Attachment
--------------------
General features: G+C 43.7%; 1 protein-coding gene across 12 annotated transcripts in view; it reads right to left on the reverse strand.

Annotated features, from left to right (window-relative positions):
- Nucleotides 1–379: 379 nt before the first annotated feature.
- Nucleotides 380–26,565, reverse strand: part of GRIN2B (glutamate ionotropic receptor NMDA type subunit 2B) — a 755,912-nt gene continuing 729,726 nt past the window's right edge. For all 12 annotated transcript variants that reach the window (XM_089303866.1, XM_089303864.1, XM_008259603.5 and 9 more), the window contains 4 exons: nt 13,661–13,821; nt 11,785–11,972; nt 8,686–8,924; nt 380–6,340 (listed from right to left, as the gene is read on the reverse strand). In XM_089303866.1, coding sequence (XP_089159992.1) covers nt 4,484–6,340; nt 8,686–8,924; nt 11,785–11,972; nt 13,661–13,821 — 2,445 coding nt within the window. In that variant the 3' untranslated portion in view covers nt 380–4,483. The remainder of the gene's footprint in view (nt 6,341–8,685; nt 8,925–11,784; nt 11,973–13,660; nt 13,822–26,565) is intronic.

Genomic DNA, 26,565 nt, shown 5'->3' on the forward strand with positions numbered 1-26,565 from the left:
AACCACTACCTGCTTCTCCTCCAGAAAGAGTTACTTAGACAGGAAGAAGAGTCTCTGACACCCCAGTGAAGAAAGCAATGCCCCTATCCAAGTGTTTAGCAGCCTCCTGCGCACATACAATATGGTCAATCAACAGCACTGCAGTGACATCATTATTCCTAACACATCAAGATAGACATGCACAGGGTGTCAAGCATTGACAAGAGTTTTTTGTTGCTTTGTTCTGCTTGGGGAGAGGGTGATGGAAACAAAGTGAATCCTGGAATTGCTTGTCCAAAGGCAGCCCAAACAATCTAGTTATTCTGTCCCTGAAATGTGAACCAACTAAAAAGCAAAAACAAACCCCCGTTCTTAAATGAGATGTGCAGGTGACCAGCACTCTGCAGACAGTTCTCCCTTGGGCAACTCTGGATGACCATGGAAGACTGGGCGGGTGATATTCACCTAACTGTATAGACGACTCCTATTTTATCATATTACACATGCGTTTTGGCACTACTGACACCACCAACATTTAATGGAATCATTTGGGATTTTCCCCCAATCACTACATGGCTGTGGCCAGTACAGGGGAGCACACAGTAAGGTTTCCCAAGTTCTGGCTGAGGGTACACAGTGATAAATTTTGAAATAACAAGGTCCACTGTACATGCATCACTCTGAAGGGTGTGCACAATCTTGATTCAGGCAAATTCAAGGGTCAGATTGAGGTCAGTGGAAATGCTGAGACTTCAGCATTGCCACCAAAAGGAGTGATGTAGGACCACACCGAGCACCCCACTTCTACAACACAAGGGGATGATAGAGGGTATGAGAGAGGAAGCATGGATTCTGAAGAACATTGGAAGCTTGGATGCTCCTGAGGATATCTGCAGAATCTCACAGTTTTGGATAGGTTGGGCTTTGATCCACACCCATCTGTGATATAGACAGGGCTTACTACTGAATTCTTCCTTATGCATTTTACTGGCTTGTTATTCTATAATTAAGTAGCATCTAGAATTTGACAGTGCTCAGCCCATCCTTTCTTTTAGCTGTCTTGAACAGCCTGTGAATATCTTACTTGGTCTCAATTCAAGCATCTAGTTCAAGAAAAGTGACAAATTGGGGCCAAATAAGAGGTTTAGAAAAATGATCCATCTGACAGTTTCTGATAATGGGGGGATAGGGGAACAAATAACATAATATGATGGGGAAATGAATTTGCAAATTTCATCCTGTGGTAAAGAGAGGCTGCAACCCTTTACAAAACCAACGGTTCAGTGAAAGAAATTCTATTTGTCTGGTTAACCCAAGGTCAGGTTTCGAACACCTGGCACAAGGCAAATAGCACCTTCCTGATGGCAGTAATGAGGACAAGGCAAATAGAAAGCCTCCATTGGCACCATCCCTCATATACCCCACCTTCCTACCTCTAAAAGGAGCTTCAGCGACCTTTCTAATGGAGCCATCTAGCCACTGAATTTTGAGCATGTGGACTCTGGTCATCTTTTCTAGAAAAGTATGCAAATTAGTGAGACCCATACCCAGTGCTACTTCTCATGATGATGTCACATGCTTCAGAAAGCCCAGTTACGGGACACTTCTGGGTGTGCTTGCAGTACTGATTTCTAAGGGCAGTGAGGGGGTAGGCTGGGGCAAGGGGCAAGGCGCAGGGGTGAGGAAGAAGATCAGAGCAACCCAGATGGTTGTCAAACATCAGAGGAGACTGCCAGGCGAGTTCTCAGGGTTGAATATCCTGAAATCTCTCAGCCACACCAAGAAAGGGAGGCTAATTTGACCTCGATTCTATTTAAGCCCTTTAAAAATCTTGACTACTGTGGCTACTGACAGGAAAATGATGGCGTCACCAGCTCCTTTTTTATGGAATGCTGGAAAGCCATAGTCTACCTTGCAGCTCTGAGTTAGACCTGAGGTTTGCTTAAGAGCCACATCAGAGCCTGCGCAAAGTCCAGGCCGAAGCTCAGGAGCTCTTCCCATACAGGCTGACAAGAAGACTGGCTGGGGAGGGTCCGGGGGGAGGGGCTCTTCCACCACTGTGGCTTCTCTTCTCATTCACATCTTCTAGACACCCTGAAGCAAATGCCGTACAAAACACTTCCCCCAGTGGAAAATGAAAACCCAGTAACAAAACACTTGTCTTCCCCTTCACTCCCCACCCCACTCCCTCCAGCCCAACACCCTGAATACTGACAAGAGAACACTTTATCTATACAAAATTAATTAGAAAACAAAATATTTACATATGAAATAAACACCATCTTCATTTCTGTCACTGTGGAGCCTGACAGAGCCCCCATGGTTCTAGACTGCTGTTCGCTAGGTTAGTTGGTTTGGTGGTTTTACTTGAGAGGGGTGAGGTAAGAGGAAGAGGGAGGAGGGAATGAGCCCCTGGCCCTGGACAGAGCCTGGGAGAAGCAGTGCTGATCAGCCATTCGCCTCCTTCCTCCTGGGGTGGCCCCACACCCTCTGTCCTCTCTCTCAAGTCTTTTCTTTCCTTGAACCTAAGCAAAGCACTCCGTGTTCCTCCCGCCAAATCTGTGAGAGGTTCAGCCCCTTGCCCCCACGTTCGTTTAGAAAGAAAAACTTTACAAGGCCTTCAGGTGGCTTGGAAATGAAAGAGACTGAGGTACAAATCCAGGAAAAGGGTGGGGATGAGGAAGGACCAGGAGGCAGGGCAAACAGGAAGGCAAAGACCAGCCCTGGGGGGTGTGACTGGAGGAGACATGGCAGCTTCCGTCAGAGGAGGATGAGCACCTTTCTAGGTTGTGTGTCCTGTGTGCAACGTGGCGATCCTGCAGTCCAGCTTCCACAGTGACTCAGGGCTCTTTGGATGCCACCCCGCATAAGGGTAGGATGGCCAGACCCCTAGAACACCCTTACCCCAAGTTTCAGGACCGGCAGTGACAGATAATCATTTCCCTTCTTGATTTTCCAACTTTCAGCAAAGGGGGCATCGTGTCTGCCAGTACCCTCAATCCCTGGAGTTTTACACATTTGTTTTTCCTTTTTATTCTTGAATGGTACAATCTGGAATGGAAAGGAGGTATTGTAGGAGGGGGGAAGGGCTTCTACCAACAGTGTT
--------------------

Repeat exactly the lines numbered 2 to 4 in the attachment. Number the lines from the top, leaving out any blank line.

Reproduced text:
Annotated features, from left to right (window-relative positions):
- Nucleotides 1–379: 379 nt before the first annotated feature.
- Nucleotides 380–26,565, reverse strand: part of GRIN2B (glutamate ionotropic receptor NMDA type subunit 2B) — a 755,912-nt gene continuing 729,726 nt past the window's right edge. For all 12 annotated transcript variants that reach the window (XM_089303866.1, XM_089303864.1, XM_008259603.5 and 9 more), the window contains 4 exons: nt 13,661–13,821; nt 11,785–11,972; nt 8,686–8,924; nt 380–6,340 (listed from right to left, as the gene is read on the reverse strand). In XM_089303866.1, coding sequence (XP_089159992.1) covers nt 4,484–6,340; nt 8,686–8,924; nt 11,785–11,972; nt 13,661–13,821 — 2,445 coding nt within the window. In that variant the 3' untranslated portion in view covers nt 380–4,483. The remainder of the gene's footprint in view (nt 6,341–8,685; nt 8,925–11,784; nt 11,973–13,660; nt 13,822–26,565) is intronic.